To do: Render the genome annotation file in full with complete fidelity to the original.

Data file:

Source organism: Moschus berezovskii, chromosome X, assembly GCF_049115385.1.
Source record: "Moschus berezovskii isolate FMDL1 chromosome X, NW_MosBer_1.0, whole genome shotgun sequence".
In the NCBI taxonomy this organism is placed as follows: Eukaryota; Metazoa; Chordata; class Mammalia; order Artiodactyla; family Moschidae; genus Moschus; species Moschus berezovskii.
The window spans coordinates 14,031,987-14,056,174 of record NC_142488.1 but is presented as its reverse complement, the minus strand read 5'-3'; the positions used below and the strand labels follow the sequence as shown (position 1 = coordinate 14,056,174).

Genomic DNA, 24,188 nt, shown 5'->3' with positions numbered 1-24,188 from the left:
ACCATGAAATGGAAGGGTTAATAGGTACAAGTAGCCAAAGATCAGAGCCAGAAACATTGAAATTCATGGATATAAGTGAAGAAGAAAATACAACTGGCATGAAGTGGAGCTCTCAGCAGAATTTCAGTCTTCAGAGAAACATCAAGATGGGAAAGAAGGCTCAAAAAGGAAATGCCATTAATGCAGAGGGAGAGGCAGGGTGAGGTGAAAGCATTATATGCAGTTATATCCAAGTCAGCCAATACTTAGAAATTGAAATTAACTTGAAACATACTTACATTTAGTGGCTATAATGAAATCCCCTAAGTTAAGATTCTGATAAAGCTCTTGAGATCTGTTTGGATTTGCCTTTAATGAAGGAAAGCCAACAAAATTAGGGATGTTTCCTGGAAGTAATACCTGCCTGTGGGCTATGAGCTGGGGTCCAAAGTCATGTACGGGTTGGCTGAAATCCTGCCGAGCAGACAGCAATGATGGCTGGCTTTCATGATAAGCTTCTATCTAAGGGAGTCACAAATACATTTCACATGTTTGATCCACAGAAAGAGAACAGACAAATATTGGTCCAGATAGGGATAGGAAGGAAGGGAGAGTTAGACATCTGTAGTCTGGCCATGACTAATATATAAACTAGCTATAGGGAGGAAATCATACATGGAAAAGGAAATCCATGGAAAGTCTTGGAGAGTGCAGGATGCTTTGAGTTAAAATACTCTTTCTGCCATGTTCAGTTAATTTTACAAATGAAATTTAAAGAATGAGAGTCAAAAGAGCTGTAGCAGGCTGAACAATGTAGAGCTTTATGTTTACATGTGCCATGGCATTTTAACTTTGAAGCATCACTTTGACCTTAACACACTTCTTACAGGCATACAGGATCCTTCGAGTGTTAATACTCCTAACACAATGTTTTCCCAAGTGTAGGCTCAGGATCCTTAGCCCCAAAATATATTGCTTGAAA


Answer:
Source organism: Moschus berezovskii, chromosome X, assembly GCF_049115385.1.
Source record: "Moschus berezovskii isolate FMDL1 chromosome X, NW_MosBer_1.0, whole genome shotgun sequence".
In the NCBI taxonomy this organism is placed as follows: Eukaryota; Metazoa; Chordata; class Mammalia; order Artiodactyla; family Moschidae; genus Moschus; species Moschus berezovskii.
The window spans coordinates 14,031,987-14,056,174 of record NC_142488.1 but is presented as its reverse complement, the minus strand read 5'-3'; the positions used below and the strand labels follow the sequence as shown (position 1 = coordinate 14,056,174).

Genomic DNA, 24,188 nt, shown 5'->3' with positions numbered 1-24,188 from the left:
ACCATGAAATGGAAGGGTTAATAGGTACAAGTAGCCAAAGATCAGAGCCAGAAACATTGAAATTCATGGATATAAGTGAAGAAGAAAATACAACTGGCATGAAGTGGAGCTCTCAGCAGAATTTCAGTCTTCAGAGAAACATCAAGATGGGAAAGAAGGCTCAAAAAGGAAATGCCATTAATGCAGAGGGAGAGGCAGGGTGAGGTGAAAGCATTATATGCAGTTATATCCAAGTCAGCCAATACTTAGAAATTGAAATTAACTTGAAACATACTTACATTTAGTGGCTATAATGAAATCCCCTAAGTTAAGATTCTGATAAAGCTCTTGAGATCTGTTTGGATTTGCCTTTAATGAAGGAAAGCCAACAAAATTAGGGATGTTTCCTGGAAGTAATACCTGCCTGTGGGCTATGAGCTGGGGTCCAAAGTCATGTACGGGTTGGCTGAAATCCTGCCGAGCAGACAGCAATGATGGCTGGCTTTCATGATAAGCTTCTATCTAAGGGAGTCACAAATACATTTCACATGTTTGATCCACAGAAAGAGAACAGACAAATATTGGTCCAGATAGGGATAGGAAGGAAGGGAGAGTTAGACATCTGTAGTCTGGCCATGACTAATATATAAACTAGCTATAGGGAGGAAATCATACATGGAAAAGGAAATCCATGGAAAGTCTTGGAGAGTGCAGGATGCTTTGAGTTAAAATACTCTTTCTGCCATGTTCAGTTAATTTTACAAATGAAATTTAAAGAATGAGAGTCAAAAGAGCTGTAGCAGGCTGAACAATGTAGAGCTTTATGTTTACATGTGCCATGGCATTTTAACTTTGAAGCATCACTTTGACCTTAACACACTTCTTACAGGCATACAGGATCCTTCGAGTGTTAATACTCCTAACACAATGTTTTCCCAAGTGTAGGCTCAGGATCCTTAGCCCCAAAATATATTGCTTGAAA